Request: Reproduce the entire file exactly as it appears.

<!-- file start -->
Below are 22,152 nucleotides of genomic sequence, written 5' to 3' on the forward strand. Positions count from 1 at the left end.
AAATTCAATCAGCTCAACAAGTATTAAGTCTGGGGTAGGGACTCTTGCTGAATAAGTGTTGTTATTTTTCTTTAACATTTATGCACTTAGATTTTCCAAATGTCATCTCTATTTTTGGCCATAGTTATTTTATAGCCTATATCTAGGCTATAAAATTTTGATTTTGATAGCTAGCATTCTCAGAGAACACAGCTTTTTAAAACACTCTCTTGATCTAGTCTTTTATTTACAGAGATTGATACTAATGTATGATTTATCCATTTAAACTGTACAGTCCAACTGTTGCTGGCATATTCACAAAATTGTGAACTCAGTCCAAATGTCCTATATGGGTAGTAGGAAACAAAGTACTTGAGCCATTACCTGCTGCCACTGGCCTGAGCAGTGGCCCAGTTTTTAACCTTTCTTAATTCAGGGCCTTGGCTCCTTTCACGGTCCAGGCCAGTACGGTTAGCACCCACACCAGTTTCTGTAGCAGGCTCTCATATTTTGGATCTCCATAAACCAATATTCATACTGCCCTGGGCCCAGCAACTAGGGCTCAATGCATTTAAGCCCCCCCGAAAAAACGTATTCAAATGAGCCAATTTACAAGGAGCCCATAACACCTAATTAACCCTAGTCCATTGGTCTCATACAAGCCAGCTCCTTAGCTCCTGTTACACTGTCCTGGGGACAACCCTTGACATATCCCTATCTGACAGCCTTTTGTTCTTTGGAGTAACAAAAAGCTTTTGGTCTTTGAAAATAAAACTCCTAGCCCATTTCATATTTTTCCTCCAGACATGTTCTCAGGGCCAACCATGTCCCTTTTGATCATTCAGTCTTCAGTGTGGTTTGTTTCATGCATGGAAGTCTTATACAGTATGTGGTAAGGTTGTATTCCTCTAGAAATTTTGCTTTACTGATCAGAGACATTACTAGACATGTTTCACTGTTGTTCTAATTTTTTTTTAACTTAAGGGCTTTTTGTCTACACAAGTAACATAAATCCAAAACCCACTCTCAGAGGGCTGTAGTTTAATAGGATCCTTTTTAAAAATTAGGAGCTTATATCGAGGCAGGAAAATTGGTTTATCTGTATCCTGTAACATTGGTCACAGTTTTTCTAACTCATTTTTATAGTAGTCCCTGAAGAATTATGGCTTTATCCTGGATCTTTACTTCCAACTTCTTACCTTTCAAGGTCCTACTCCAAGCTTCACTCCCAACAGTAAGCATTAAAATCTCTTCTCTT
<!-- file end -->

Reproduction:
Below are 22,152 nucleotides of genomic sequence, written 5' to 3' on the forward strand. Positions count from 1 at the left end.
AAATTCAATCAGCTCAACAAGTATTAAGTCTGGGGTAGGGACTCTTGCTGAATAAGTGTTGTTATTTTTCTTTAACATTTATGCACTTAGATTTTCCAAATGTCATCTCTATTTTTGGCCATAGTTATTTTATAGCCTATATCTAGGCTATAAAATTTTGATTTTGATAGCTAGCATTCTCAGAGAACACAGCTTTTTAAAACACTCTCTTGATCTAGTCTTTTATTTACAGAGATTGATACTAATGTATGATTTATCCATTTAAACTGTACAGTCCAACTGTTGCTGGCATATTCACAAAATTGTGAACTCAGTCCAAATGTCCTATATGGGTAGTAGGAAACAAAGTACTTGAGCCATTACCTGCTGCCACTGGCCTGAGCAGTGGCCCAGTTTTTAACCTTTCTTAATTCAGGGCCTTGGCTCCTTTCACGGTCCAGGCCAGTACGGTTAGCACCCACACCAGTTTCTGTAGCAGGCTCTCATATTTTGGATCTCCATAAACCAATATTCATACTGCCCTGGGCCCAGCAACTAGGGCTCAATGCATTTAAGCCCCCCCGAAAAAACGTATTCAAATGAGCCAATTTACAAGGAGCCCATAACACCTAATTAACCCTAGTCCATTGGTCTCATACAAGCCAGCTCCTTAGCTCCTGTTACACTGTCCTGGGGACAACCCTTGACATATCCCTATCTGACAGCCTTTTGTTCTTTGGAGTAACAAAAAGCTTTTGGTCTTTGAAAATAAAACTCCTAGCCCATTTCATATTTTTCCTCCAGACATGTTCTCAGGGCCAACCATGTCCCTTTTGATCATTCAGTCTTCAGTGTGGTTTGTTTCATGCATGGAAGTCTTATACAGTATGTGGTAAGGTTGTATTCCTCTAGAAATTTTGCTTTACTGATCAGAGACATTACTAGACATGTTTCACTGTTGTTCTAATTTTTTTTTAACTTAAGGGCTTTTTGTCTACACAAGTAACATAAATCCAAAACCCACTCTCAGAGGGCTGTAGTTTAATAGGATCCTTTTTAAAAATTAGGAGCTTATATCGAGGCAGGAAAATTGGTTTATCTGTATCCTGTAACATTGGTCACAGTTTTTCTAACTCATTTTTATAGTAGTCCCTGAAGAATTATGGCTTTATCCTGGATCTTTACTTCCAACTTCTTACCTTTCAAGGTCCTACTCCAAGCTTCACTCCCAACAGTAAGCATTAAAATCTCTTCTCTT